This allows people with less disposable income to have fun when the stock market has traditionally excluded these population groups. But cryptocurrency has implications that extend far beyond just black America. Cryptocurrency has also become a force to be reckoned with at the forefront of the global community. This has made many economists wonder what crypto means for the global economy.
Akon may have been one of the first celebrities to openly discuss cryptocurrency and its ramifications, as early as 2018, when he declared his own cryptocurrency, Akoin. Akon noted that this cryptocurrency would guide Africa towards financial freedom and be the foundation on which its futuristic city would be built.
If Akon’s plan is successful, it would free the Senegalese people from the French-backed CFA (the national currency of Senegal and many French-speaking countries in West Africa). But Senegal is not the only African country interested in cryptocurrency. Nigeria quickly became the second largest market for crypto trading, after the United States.
Many Nigerians have found the use of cryptocurrency as a creditworthy way to protect their money against the depreciation of the Naira (which is linked to the USD). live internationally) and minimize costs and fees. The issue of remittances is a phenomenon that can be observed across the African continent and across the Atlantic in the Caribbean and Latin America as well.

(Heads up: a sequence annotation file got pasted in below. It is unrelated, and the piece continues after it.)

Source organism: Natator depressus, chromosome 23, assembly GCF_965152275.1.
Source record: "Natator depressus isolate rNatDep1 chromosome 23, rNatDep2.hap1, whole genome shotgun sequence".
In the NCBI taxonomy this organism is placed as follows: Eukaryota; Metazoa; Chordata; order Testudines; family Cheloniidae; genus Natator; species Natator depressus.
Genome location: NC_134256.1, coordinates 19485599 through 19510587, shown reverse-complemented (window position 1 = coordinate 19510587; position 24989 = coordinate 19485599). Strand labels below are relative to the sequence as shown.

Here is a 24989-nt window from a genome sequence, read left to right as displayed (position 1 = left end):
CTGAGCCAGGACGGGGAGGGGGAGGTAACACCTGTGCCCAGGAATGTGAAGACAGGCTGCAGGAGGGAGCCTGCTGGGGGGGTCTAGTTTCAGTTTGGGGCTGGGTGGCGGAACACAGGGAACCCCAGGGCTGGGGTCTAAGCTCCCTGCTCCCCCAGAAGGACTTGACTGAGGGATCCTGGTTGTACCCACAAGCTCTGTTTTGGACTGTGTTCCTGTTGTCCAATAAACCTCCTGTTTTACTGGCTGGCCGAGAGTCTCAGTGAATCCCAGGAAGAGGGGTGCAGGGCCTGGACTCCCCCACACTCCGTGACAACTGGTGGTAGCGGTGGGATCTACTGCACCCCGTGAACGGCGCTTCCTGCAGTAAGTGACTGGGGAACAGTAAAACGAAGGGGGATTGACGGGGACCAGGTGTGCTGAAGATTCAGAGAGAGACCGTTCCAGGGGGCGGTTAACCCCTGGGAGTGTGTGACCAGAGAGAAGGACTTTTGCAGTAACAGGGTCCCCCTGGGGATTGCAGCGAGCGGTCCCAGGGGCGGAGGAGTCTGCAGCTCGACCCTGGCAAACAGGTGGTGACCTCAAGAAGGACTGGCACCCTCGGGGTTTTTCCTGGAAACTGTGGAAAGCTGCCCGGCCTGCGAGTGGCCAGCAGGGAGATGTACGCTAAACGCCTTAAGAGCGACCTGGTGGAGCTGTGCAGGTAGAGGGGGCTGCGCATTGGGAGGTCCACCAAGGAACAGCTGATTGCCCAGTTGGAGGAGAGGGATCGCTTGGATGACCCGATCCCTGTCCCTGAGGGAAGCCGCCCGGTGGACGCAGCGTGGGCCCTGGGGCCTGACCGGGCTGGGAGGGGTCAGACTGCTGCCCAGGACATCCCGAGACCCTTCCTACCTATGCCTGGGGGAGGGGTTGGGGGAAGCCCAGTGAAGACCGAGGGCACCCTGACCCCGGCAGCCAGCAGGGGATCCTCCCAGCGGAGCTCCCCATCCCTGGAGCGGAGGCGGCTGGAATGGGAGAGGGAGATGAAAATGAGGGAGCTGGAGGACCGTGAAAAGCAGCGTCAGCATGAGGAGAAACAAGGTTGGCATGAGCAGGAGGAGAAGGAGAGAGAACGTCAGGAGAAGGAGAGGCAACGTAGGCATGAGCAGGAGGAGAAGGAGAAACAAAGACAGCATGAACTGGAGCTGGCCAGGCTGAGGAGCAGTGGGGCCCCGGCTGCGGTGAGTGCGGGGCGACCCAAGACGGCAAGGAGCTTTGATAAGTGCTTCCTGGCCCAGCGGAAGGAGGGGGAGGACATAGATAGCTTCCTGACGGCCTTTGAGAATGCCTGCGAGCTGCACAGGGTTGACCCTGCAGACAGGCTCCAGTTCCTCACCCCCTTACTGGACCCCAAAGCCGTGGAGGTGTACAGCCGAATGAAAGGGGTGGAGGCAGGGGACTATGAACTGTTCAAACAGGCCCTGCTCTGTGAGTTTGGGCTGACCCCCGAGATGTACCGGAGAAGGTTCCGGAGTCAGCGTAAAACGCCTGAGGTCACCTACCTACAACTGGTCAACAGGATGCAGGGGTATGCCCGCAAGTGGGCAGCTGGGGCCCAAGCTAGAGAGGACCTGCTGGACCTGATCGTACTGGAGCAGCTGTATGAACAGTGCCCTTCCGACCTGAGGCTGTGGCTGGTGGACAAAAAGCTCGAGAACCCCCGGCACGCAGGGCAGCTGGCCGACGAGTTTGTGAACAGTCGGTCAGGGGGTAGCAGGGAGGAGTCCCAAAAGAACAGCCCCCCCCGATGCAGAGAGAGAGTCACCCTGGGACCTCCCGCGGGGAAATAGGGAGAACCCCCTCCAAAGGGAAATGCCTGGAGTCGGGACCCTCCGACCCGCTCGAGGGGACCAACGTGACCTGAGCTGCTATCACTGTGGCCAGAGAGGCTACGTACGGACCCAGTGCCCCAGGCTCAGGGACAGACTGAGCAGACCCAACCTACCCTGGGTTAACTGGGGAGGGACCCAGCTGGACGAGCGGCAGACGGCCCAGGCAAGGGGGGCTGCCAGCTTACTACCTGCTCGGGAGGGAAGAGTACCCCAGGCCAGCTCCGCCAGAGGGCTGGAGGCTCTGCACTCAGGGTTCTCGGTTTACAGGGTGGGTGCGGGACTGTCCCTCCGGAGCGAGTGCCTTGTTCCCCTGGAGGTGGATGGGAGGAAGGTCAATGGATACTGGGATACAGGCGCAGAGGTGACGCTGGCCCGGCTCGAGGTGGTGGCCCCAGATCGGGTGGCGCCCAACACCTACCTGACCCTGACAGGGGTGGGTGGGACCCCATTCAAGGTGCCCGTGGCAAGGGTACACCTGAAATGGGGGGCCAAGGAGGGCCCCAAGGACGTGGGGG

El Salvador has led the Latin American cryptocurrency community, becoming the first country to accept Bitcoin as legal tender. The two president Nayib bukele and Maria Luisa Hayem, Minister of the Economy of El Salvador, are proud to have led Latin America in this innovative economic revolution. Despite their efforts, adoption has been slow, with just 12% of consumers using cryptocurrency since the adoption of Bitcoin as legal tender in September.
Yet not all countries have joined the hype, with China banning all crypto-related transactions and deeming them illegal. Crypto economist and lawyer Jamar Montgomery thinks this is because “open source cryptocurrencies like Bitcoin and Ethereum are a threat to a government’s control over a monetary and financial system.”
As these governments desperately cling to what little financial control they have left, the rest of the world seems to be heading into a new era. Even though the infamous Los Angeles Staples Arena has been renamed and rebranded to reflect a new nickname, “crypto.com,” it certainly reflects the new era of cryptocurrency.
Wen-kuni Ceant is the CEO and co-founder of Politicking. She is a Fulbright scholar and thanks to the scholarship she has studied health infrastructure in Senegal for the past year. She received her Masters of Public Health in Health Policy and Management in 2016 from Drexel University. Prior to Drexel, she attended Howard University in Washington, DC, where she graduated from Phi Beta Kappa and with honors a Bachelor of Science in Biology.